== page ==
Michigan Taxpayers to Foot Major Portion of $20 Million Lincoln Motor Co. Redevelopment

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by Bruce Walker

 

The Michigan Strategic Fund has agreed to subsidize a major portion of a proposed $19.7 million redevelopment of the former Lincoln Motor Co. headquarters in the Northwest Goldberg neighborhood of Detroit.

More than half of those funds will derive from public taxpayer assistance, including a $5 million state grant, $2.7 million in additional tax transfers, and another $3.4 million in tax breaks.

Not everyone agrees the significant costs shouldered by Michigan taxpayers is worth the gamble, including Michael LaFaive, director of the Mackinac Center for Public Policy’s Morey Fiscal Policy Initiative.

“State and local efforts to lift economic growth and development with fiscal favors are often more boondoggle than boon,” LaFaive told The Center Square. “The state alone has wasted billions on corporate handouts for this or that project over the years, but research shows that that money could be better spent.”

The state often promises Michigan taxpayers jobs and revitalization projects, but they often don’t come true.

“The reality is they – led by agencies like the MEDC – have often produced business boondoggles – from Flint’s AutoWorld amusement park to a failed grocery store and even a movie studio. Scholarly research specific to Michigan’s efforts shows their corporate handout efforts fail outright or come with costs that greatly exceed the benefits,” he continued.

The Lincoln Motor Co. project, spearheaded by Life Is a Dreamtroit LLC, seeks to transform the sprawling 3.8 acre complex that once served as the headquarters for Lincoln Motor Company. The complex currently houses Recycle Here!, which claims to be Detroit’s only recycling center; the Green Living Science environmental nonprofit; and the Lincoln Street Art Park.

The facility is co-owned by Life Is a Dreamtroit’s Oren Goldenberg and Matthew Naimi, director of operations for Recycle Here!

A May 27 memo from the Detroit City Council Legislative Policy Division notes the Lincoln Motor Company headquarters was constructed in 1917, with portions added in 1932 and a separate building constructed in 1945.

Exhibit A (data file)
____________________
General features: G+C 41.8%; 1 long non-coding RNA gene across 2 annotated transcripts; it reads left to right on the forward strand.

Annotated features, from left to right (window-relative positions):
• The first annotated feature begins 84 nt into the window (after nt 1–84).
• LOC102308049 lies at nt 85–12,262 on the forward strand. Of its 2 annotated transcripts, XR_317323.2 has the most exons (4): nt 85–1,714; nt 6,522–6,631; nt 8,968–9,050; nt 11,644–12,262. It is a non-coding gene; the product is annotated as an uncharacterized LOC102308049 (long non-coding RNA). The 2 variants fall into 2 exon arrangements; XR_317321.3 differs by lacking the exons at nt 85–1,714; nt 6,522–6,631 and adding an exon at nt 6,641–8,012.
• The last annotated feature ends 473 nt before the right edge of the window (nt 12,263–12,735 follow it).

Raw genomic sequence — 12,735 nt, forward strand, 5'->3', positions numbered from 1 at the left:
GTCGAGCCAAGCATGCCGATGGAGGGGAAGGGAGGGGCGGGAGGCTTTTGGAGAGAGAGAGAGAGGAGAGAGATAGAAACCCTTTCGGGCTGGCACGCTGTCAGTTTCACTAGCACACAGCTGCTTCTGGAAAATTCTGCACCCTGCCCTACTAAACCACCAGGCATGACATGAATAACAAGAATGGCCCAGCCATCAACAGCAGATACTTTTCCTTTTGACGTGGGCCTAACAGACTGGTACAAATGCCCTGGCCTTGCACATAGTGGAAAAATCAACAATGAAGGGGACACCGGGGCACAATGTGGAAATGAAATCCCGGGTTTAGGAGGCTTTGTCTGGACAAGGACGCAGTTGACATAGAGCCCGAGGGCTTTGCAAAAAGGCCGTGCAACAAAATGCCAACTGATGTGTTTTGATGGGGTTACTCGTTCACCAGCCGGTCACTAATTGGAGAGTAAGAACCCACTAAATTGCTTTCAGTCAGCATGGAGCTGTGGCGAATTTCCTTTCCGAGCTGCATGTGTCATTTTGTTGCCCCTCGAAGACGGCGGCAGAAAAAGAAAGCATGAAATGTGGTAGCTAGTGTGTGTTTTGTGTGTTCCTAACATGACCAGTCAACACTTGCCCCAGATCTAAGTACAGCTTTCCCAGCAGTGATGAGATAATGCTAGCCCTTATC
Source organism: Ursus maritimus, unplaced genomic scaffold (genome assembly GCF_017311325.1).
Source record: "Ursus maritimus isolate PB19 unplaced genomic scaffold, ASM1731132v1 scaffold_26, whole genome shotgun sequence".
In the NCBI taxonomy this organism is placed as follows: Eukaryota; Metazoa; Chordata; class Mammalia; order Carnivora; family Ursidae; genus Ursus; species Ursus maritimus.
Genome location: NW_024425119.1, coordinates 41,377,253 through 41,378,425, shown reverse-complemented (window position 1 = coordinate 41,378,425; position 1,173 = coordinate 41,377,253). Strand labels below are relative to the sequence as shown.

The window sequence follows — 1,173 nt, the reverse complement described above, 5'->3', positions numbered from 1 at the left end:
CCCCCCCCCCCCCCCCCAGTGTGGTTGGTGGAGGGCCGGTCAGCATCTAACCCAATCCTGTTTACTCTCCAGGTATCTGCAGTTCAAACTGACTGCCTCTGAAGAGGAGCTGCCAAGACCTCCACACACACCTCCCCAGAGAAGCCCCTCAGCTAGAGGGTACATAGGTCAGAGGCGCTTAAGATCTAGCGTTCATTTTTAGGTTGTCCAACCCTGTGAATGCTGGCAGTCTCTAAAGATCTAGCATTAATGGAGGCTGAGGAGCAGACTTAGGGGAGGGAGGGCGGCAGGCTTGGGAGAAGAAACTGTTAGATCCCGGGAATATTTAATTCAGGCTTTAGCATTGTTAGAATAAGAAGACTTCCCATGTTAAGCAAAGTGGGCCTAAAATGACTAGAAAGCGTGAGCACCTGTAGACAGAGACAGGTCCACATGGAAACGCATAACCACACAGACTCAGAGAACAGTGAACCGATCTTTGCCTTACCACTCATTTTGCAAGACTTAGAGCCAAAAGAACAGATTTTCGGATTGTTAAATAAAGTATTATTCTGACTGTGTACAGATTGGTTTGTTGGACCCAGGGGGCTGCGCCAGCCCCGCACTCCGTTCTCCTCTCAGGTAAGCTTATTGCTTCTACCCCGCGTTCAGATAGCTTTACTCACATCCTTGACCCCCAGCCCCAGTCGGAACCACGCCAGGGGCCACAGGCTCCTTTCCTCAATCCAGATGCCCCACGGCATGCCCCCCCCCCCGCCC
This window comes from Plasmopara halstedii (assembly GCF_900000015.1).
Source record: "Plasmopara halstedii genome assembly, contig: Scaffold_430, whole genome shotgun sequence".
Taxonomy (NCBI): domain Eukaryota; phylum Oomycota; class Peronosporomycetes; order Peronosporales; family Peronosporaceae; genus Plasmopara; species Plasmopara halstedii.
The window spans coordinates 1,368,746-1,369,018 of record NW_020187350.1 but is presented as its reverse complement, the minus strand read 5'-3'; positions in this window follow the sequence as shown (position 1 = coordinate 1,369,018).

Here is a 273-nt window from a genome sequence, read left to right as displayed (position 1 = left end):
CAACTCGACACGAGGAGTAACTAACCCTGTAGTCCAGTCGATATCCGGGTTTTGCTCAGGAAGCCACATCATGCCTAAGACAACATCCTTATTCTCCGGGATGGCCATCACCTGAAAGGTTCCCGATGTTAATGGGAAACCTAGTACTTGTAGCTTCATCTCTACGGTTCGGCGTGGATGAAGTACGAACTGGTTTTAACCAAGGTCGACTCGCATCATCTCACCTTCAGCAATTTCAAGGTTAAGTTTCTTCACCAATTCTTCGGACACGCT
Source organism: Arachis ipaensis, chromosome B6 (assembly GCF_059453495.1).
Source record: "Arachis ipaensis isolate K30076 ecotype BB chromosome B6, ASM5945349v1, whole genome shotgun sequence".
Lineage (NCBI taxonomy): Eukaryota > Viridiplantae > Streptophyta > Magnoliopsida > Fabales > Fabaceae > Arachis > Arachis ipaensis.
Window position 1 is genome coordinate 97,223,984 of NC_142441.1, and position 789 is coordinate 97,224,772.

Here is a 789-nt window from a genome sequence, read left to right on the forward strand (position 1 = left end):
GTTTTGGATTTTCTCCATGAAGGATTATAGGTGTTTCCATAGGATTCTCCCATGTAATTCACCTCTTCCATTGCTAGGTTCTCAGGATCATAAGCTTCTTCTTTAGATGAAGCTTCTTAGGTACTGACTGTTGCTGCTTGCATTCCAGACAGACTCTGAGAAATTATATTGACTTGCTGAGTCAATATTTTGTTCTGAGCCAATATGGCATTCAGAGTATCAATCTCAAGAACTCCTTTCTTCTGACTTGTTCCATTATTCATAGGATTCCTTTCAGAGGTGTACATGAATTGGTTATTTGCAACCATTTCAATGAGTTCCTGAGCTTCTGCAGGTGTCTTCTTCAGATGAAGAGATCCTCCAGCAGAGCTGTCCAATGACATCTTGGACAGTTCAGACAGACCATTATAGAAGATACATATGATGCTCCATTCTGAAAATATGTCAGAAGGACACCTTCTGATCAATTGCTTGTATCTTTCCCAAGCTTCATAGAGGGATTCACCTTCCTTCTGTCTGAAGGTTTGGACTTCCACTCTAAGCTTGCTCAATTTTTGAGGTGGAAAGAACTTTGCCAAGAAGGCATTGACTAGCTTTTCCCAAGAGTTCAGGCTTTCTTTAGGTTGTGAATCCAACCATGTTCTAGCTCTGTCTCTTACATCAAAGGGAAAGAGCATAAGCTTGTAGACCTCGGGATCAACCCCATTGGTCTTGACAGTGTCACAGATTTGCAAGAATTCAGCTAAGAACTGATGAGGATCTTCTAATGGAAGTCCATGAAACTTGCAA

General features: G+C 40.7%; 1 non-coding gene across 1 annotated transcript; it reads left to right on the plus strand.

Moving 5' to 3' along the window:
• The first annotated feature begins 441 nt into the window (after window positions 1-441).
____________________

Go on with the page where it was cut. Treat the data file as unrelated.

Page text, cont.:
“The plan entails the demolition of a significant portion of the two-story warehouse and renovate it into a modern mixed-use building featuring 73 housing units, as well as, office and retail space,” the memo reads.

The memo also notes the 1917 construction was overseen by famed Detroit-based architect Albert Kahn, who was also responsible for the design and construction of numerous well-known industrial, residential and business buildings throughout North America.

The redevelopment aims to install a mixed-use complex, mixed-income development, which will include “affordable live/make units for artists and middle income workers,” according to the 2019 Detroit Tech Startup Week website.

Detroit Brownfield Development Authority May 27 meeting minutes also states the two-story 160,000 square foot former warehouse will include office and retail space; a coffee shop; an art park and outdoor event space; shipping container shops; Art Industry; and a market/co-working space.

“Yesterday we presented the Dreamtroit Project to the MEDC/MSF [Michigan Economic Development Corporation/Michigan Strategic Fund] for approval for financing as one of the last pieces of the puzzle to make this project reality. … We received approval for our request, meaning that we are that much closer to making this dream become reality,” Naimi posted on Facebook Wednesday.

LaFaive said he doesn’t expect the project to be a boon.

“The redevelopment project ultimately just transfers wealth from the many to a few by way of state and local financial favors. I no more expect this project to be a boon for the community than was Comerica Park or Little Caesars Arena,” LaFaive said.

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Bruce Walker is a regional editor at The Center Square. He previously worked as editor at the Mackinac Center for Public Policy’s MichiganScience magazine and The Heartland Institute’s InfoTech & Telecom News.

 

 

 

 

 

 

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